The English Patient (1996)

The English Patient (1996)
  • Time: 162 min
  • Genre: Drama | Romance | War
  • Director: Anthony Minghella
  • Cast: Juliette Binoche, Ralph Fiennes, Kristin Scott Thomas, Willem Dafoe, Colin Firth


Beginning in the 1930’s, “The English Patient” tells the story of Count Almásy who is a Hungarian map maker employed by the Royal Geographical Society to chart the vast expanses of the Sahara Desert along with several other prominent explorers. As World War II unfolds, Almásy enters into a world of love, betrayal, and politics that is later revealed in a series of flashbacks while Almásy is on his death bed after being horribly burned in a plane crash.

One comment

  • The English Patient, an epic romance set during World War II, is a great movie. It is occasionally over the top, but still contains some of the most dramatic scenes ever put on screen.

    The acting in this film is exceptional. Ralph Fienes plays the lead character with stoicism, yet still gives him passion. Kristen Scott Thomas is also very good as his mistress. But to me, the two standouts of the film are Juliett Bionchi(who won an Oscar for this role)in her role as a kind nurse and Willem Dafoe playing a petty thief with a dark past. Colin Firth makes an appearance as a side character, but his performance is, while good, not on par with his usual standard.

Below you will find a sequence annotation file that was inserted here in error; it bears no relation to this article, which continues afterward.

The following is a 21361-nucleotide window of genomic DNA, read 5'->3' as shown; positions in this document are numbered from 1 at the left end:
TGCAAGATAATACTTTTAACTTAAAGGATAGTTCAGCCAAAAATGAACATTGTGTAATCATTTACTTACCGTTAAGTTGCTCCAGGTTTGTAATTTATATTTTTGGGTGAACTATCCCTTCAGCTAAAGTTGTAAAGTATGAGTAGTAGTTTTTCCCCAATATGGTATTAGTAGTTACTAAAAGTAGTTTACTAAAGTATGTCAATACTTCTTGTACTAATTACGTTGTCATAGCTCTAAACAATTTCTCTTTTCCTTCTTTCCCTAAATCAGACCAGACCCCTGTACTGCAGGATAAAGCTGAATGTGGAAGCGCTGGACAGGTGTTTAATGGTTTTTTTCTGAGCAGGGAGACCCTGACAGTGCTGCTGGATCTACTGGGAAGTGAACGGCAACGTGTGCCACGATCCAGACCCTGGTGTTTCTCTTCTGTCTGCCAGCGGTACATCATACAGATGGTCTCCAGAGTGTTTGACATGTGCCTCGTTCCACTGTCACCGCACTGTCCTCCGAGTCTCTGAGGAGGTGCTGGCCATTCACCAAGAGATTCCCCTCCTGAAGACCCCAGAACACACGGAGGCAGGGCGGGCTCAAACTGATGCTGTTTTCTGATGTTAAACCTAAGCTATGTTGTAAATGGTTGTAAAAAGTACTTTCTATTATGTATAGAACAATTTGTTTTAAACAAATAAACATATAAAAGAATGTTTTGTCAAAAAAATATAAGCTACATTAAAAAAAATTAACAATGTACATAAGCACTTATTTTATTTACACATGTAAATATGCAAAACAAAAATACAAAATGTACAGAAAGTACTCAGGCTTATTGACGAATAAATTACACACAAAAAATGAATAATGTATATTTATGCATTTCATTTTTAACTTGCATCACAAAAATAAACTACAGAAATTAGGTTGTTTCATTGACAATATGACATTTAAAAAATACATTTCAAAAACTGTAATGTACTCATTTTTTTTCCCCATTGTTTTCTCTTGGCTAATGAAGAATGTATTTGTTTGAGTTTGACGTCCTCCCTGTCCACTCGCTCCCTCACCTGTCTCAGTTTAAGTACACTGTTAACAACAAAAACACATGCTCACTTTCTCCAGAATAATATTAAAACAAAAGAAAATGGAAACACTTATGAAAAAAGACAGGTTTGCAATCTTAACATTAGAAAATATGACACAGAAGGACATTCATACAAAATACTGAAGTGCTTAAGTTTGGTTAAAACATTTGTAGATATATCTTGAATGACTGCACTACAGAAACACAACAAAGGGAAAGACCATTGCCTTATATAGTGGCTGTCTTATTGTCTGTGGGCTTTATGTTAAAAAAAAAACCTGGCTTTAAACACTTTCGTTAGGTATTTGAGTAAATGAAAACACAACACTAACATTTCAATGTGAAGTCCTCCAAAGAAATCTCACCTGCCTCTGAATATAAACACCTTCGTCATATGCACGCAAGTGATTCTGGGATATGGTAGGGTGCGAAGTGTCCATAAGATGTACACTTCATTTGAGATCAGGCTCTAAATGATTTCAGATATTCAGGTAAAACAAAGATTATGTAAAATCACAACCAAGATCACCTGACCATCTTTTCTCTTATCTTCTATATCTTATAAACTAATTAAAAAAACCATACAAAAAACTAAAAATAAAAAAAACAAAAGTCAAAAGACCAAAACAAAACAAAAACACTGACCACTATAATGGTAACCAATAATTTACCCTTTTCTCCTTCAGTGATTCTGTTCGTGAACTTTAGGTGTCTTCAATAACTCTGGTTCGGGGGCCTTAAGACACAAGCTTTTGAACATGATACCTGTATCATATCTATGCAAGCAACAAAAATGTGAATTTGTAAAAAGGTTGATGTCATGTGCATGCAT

The English Patient has a wonderfully crafted plot. There are many flashbacks showing how the films characters lives intertwine.

    Minghella made this film very immersive. The viewer makes decisions along with each of the characters and questions the choices they make. This is a tribute to the skill Minghella had.

    Now for the criticisms. Firstly, this film is much too long. The plot could have easily been trimmed down and still been just as epic. Also, many of the scenes in the movie appeared to serve no purpose, adding more unnecessary lenght. Finally, some of the dialog, especially towards the end, was quite mellow-dramatic. However it should be said that the majority of the dialog was good.

    Despite these criticisms, The English Patient is still a classic Oscar winning masterpiece. It is a personal favorite of mine.

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